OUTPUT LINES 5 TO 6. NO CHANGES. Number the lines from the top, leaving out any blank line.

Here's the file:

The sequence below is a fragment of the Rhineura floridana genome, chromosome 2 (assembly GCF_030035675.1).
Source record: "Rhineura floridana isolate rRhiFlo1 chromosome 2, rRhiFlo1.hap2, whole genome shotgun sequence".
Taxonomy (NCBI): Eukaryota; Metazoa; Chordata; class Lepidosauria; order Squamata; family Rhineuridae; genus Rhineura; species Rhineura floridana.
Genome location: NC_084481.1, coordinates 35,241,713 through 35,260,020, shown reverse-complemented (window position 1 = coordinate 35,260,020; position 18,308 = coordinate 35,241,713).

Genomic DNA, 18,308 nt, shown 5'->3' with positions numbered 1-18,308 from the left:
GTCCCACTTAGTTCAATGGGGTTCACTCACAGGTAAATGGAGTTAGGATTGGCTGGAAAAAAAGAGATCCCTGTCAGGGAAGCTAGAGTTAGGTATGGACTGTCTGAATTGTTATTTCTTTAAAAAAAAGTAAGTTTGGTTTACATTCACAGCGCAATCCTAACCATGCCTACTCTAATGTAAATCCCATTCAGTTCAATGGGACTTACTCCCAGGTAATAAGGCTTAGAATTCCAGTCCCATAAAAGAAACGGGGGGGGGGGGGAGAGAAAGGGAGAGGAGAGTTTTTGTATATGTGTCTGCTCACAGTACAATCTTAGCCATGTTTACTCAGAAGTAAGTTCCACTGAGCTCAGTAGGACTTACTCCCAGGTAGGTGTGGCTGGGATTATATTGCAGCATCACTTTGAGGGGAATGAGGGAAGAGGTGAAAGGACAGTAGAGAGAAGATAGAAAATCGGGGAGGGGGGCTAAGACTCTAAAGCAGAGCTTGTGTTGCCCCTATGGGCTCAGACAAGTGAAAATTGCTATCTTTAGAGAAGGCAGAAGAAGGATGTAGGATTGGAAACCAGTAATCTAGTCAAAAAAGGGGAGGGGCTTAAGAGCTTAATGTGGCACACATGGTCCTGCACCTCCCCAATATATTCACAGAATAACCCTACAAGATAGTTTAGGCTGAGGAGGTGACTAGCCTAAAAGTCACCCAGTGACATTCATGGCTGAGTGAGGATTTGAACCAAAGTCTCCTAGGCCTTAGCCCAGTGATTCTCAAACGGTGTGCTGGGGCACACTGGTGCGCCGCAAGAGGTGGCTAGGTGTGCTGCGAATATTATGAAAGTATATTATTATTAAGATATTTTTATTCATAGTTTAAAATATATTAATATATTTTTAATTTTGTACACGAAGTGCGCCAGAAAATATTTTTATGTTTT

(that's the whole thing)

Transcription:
Genomic DNA, 18,308 nt, shown 5'->3' with positions numbered 1-18,308 from the left:
GTCCCACTTAGTTCAATGGGGTTCACTCACAGGTAAATGGAGTTAGGATTGGCTGGAAAAAAAGAGATCCCTGTCAGGGAAGCTAGAGTTAGGTATGGACTGTCTGAATTGTTATTTCTTTAAAAAAAAGTAAGTTTGGTTTACATTCACAGCGCAATCCTAACCATGCCTACTCTAATGTAAATCCCATTCAGTTCAATGGGACTTACTCCCAGGTAATAAGGCTTAGAATTCCAGTCCCATAAAAGAAACGGGGGGGGGGGGGAGAGAAAGGGAGAGGAGAGTTTTTGTATATGTGTCTGCTCACAGTACAATCTTAGCCATGTTTACTCAGAAGTAAGTTCCACTGAGCTCAGTAGGACTTACTCCCAGGTAGGTGTGGCTGGGATTATATTGCAGCATCACTTTGAGGGGAATGAGGGAAGAGGTGAAAGGACAGTAGAGAGAAGATAGAAAATCGGGGAGGGGGGCTAAGACTCTAAAGCAGAGCTTGTGTTGCCCCTATGGGCTCAGACAAGTGAAAATTGCTATCTTTAGAGAAGGCAGAAGAAGGATGTAGGATTGGAAACCAGTAATCTAGTCAAAAAAGGGGAGGGGCTTAAGAGCTTAATGTGGCACACATGGTCCTGCACCTCCCCAATATATTCACAGAATAACCCTACAAGATAGTTTAGGCTGAGGAGGTGACTAGCCTAAAAGTCACCCAGTGACATTCATGGCTGAGTGAGGATTTGAACCAAAGTCTCCTAGGCCTTAGCCCAGTGATTCTCAAACGGTGTGCTGGGGCACACTGGTGCGCCGCAAGAGGTGGCTAGGTGTGCTGCGAATATTATGAAAGTATATTATTATTAAGATATTTTTATTCATAGTTTAAAATATATTAATATATTTTTAATTTTGTACACGAAGTGCGCCAGAAAATATTTTTATGTTTT